Having consulted the Panel on Security of the Legislative Council (LegCo) on February 15, 2019, the Hong Kong Special Administrative Region (HKSAR) Government submitted the Fugitive Offenders and Mutual Legal Assistance in Criminal Matters Legislation (Amendment) Bill 2019 (the Bill) to LegCo on April 3. The Bill aims at enabling us to deal with a case of a Hong Kong resident suspected of murdering another Hong Kong resident in Taiwan, and plugging the loopholes in the current regime of Hong Kong on mutual assistance in criminal matters (including geographical restrictions and impracticable operational procedures) at the same time. The legislative amendment involves time element. We must establish a legal basis prior to the release of the suspect of the homicide case, which is expected to be in October this year the earliest so that the Government can make necessary preparation for bringing the suspect to face due legal sanction. 
     Since putting forward the proposal, the Government team has been explaining the proposal to various sectors of the community and listening to their views. Members of the Government team, including Secretaries of Departments and Directors of Bureaux, met with various organisations and sectors, local and overseas chambers of commerce, foreign envoys and local communities, etc. on numerous occasions to have dialogues and exchanges. From our first-hand experience, face-to-face explanation by government officials and their point-to-point responses could often help ease such worries and rectify some incorrect sayings in the community. The Government team will continue to work hard on providing explanations for enhancing the understanding of the Bill among members of the public.
     My reply to the three parts of the question is as follows:

(1) By international consensus, surrender of fugitive offenders is executed to fight organised and cross-boundary crimes and a commonly accepted means to reduce crimes effectively. The existing Fugitive Offenders Ordinance (FOO) has made reference to the model treaty promulgated by the United Nations and is in line with the international common practice in respect of human rights and legal procedures. Also, it has balanced the needs of both apprehending fugitive offenders and protecting human rights. With the proposed special surrender arrangements prescribed under the Bill by the Government, there will only be more instead of fewer requirements for protection of the rights of the subject than under the existing FOO.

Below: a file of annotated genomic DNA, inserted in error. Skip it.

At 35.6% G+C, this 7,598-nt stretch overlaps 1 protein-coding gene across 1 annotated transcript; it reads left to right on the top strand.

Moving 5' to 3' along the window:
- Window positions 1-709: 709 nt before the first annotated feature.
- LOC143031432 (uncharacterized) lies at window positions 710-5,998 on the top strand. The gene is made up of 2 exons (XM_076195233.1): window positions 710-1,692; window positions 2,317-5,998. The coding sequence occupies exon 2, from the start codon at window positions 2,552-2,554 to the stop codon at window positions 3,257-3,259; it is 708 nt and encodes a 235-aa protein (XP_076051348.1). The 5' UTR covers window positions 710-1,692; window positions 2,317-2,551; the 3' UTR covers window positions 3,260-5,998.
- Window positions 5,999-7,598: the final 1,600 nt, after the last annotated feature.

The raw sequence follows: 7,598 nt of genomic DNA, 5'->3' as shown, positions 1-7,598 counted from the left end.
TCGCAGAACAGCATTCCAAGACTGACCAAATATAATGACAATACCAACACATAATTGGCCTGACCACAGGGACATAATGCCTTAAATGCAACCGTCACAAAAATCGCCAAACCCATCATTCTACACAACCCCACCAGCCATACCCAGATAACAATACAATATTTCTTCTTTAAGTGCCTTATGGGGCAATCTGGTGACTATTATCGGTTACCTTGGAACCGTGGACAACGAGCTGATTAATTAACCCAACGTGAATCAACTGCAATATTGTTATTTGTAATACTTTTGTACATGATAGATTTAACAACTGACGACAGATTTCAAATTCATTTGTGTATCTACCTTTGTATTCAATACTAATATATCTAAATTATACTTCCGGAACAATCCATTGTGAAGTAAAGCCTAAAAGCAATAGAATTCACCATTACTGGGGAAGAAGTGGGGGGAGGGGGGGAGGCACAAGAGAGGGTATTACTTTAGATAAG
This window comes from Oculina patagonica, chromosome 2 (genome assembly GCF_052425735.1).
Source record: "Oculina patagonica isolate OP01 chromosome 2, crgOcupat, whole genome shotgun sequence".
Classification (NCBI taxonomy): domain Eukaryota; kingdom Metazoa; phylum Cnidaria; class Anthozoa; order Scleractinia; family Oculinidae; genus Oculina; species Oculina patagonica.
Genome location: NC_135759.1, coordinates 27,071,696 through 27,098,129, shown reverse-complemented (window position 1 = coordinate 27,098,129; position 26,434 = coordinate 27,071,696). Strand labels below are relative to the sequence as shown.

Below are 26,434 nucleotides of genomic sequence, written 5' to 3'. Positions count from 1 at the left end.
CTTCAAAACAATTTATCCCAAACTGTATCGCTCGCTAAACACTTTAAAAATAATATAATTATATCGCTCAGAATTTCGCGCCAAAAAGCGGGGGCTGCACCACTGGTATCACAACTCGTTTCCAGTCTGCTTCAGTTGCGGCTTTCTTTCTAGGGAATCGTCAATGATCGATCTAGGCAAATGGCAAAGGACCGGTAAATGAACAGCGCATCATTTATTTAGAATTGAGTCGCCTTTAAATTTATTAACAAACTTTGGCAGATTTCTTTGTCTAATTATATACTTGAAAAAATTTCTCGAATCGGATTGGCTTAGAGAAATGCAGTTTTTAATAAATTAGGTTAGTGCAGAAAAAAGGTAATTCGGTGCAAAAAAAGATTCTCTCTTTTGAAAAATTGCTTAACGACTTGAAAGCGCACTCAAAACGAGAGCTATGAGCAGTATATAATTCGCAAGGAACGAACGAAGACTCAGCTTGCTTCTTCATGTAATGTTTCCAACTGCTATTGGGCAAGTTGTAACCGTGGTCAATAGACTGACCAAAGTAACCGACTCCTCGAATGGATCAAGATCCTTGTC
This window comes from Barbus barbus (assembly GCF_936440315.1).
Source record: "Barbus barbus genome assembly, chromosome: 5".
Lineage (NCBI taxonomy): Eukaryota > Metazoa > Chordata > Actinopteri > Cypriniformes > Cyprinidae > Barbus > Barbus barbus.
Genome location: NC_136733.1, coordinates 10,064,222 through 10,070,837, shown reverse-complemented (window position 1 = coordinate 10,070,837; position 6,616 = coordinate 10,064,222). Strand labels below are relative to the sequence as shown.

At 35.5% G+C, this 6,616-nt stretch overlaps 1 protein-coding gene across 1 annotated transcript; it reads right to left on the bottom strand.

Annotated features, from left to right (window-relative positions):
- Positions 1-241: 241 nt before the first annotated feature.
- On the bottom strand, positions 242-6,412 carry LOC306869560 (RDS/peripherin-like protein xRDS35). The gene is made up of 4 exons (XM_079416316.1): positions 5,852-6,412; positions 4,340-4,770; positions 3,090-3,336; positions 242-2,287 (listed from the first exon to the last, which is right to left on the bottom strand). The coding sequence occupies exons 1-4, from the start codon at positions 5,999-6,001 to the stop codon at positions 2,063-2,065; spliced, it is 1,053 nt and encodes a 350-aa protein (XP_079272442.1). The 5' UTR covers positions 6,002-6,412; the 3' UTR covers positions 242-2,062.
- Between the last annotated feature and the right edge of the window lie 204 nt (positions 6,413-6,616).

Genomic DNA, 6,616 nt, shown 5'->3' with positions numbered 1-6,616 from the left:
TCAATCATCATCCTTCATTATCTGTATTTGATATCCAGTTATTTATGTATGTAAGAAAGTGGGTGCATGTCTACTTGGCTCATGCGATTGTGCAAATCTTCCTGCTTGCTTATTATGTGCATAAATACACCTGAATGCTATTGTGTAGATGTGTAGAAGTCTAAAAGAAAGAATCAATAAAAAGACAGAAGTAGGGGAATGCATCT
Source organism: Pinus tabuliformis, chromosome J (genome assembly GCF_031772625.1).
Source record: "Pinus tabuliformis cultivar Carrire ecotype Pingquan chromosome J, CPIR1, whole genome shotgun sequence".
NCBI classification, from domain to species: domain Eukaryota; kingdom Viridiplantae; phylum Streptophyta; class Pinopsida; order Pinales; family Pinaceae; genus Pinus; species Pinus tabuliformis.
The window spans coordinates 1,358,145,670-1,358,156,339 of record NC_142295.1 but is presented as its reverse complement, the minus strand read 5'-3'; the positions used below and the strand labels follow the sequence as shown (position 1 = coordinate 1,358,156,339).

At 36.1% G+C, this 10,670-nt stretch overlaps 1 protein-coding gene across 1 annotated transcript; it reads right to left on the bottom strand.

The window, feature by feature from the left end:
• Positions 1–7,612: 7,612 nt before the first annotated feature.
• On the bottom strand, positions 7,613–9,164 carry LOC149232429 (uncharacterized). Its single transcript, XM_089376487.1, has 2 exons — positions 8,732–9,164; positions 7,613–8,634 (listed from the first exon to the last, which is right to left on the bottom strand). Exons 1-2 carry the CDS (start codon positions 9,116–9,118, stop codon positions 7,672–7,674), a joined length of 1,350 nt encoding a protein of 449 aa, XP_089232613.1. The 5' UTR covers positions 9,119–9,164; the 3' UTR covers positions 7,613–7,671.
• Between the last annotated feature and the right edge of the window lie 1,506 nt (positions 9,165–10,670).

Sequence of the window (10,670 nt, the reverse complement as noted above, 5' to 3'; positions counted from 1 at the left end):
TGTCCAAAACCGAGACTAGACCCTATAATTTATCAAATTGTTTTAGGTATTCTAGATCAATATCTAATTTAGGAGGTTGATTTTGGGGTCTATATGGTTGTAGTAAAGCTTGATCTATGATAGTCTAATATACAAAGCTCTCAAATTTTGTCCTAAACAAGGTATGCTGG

With the principle of providing more instead of fewer safeguards in making special surrender arrangements, and having considered the specific views and concerns expressed by various sectors, the Government promulgated on May 30 the provision of additional safeguards in the following three aspects to ease the concerns: (1) limiting the application of special surrender arrangements to the most serious offences only by raising the threshold requirement for applicable offences from imprisonment for more than three years to seven years or above; (2) including safeguards that are in line with common human rights protection in the activation of special surrender arrangements, such as presumption of innocence, open trial, legal representation, right to cross-examine witnesses, no coerced confession, right to appeal, etc.; and the requesting party must guarantee that the effective limitation period of the relevant offence has not lapsed; and (3) enhancing protection for the interests of surrendered persons, such as processing only requests from the central authority (as opposed to the local authority) of a place, following up with the Mainland the arrangements for helping sentenced persons to serve their sentence in Hong Kong, negotiating appropriate means and arrangements for post-surrender visits, etc. The policy goals and needs of the Bill are clear. To achieve such goals and needs, the Government considers it necessary to proceed with the legislative process.